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The Droste Effect is a special type of visual effect which is created when an image contains a smaller version of itself. These recursive images can potentially repeat infinitely, although they are ultimately limited by the resolution of the image, and they are considered a form of strange loop. A strange loop is a sort of self-referential paradox, in which one ends up back at the starting point after following a series of steps in a hierarchy.
This concept has been around in art for quite a long time, and at one point, it was known as mise en abyme; this term is still used in heraldry. The name “Droste Effect” was coined to reference a famous cocoa company's packaging, which featured a painting of a nurse holding a tray of cocoa, along with an image of the cocoa's package.
One way to create a version of the Droste Effect is to set up two mirrors so that they reflect each other. If you step in front of the mirrors, you will see yourself infinitely reflected, until the image of yourself gets too small to be discerned. Many people have noticed this version of the Droste Effect in cleverly mirrored bathrooms and bedrooms, and some people find it a bit unnerving and disorienting.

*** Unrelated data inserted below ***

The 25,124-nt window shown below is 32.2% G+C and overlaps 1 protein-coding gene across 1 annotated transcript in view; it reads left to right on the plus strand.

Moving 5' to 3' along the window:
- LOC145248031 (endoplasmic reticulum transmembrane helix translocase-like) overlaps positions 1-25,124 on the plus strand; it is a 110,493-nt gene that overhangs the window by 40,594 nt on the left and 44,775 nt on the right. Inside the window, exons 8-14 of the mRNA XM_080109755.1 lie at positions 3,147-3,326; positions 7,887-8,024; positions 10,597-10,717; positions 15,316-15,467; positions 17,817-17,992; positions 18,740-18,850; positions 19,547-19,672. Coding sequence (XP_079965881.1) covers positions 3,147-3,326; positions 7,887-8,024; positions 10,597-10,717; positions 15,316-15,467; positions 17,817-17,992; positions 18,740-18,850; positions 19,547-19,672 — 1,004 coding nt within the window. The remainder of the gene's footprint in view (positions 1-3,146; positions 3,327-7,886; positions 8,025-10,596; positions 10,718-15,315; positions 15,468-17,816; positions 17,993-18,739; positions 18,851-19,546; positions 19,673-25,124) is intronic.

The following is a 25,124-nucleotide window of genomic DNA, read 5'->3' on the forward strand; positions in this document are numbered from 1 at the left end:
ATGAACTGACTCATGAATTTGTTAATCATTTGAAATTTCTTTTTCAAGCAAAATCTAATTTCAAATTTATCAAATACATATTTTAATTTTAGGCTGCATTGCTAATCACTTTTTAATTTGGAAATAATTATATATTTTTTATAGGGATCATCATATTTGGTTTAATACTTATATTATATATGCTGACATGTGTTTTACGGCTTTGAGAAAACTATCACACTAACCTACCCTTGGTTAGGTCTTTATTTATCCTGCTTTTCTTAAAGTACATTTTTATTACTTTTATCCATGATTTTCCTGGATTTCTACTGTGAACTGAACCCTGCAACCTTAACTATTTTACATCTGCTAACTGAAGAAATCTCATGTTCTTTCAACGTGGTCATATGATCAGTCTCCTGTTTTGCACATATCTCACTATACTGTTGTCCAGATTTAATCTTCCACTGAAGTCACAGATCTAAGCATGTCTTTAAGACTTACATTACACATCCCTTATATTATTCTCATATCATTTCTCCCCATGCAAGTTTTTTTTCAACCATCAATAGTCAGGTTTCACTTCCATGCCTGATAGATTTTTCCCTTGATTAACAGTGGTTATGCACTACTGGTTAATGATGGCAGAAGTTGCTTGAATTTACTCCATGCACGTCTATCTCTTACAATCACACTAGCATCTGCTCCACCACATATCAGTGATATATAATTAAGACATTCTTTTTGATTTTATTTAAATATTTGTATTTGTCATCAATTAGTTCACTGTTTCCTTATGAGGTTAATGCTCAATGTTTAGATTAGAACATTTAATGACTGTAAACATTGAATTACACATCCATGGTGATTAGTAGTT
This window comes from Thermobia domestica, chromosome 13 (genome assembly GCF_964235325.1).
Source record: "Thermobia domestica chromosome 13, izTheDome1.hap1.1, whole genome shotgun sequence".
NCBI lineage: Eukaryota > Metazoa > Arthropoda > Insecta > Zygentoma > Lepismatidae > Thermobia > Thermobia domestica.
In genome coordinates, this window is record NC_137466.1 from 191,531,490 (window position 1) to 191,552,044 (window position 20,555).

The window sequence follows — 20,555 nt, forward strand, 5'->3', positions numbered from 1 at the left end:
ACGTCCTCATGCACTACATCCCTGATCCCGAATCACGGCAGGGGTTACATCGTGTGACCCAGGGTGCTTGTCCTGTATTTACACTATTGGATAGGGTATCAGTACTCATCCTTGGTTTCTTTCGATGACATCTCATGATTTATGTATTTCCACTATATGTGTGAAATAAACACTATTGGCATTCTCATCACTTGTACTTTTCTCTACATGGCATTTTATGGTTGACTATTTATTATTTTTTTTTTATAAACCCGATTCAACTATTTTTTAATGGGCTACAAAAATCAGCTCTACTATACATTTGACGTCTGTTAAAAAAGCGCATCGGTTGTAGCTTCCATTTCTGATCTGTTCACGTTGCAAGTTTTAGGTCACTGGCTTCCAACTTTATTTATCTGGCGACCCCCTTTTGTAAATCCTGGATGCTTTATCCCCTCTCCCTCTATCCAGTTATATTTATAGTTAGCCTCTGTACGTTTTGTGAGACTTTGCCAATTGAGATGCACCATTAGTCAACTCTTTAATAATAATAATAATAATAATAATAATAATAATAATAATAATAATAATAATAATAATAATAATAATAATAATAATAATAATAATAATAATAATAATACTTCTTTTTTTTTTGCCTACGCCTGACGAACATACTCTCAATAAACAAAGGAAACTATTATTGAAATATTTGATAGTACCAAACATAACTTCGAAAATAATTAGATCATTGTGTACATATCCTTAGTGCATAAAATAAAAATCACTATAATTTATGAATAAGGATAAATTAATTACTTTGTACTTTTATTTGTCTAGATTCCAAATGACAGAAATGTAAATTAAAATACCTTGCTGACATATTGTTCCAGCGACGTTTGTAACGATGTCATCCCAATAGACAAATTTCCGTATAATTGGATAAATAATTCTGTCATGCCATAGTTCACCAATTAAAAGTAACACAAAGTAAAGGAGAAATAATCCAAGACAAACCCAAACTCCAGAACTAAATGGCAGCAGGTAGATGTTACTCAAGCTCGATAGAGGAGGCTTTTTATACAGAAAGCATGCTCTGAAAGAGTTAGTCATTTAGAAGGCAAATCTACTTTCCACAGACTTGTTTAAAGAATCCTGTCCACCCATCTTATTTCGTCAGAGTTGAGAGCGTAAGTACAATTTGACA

Famous works of art also include versions of the Droste Effect, such as paintings in which a mirror in the painting shows the image, or works of surrealist art which feature numerous duplications of an image inside of itself. It is also possible to create photomanipulations which demonstrate the Droste Effect.
At one time, the Droste Effect was very common on product packaging, and the next time you are at the market, you might want to look around for some examples. In product packaging which uses the Droste Effect, you can usually see a copy of the product package held by the person on the package, and in some cases, if you look closely, the replication of the product packaging features another replication.
Some people enjoy creating works of art which use the Droste Effect, and it can be a challenge to see how many copies of an image can fit inside an image. The smaller the copies get, the more challenging it is to create the replications.
I used to absolutely mesmerize myself looking at pictures like that, counting how many pictures within a picture I could find. To tell the truth, I still do love them!
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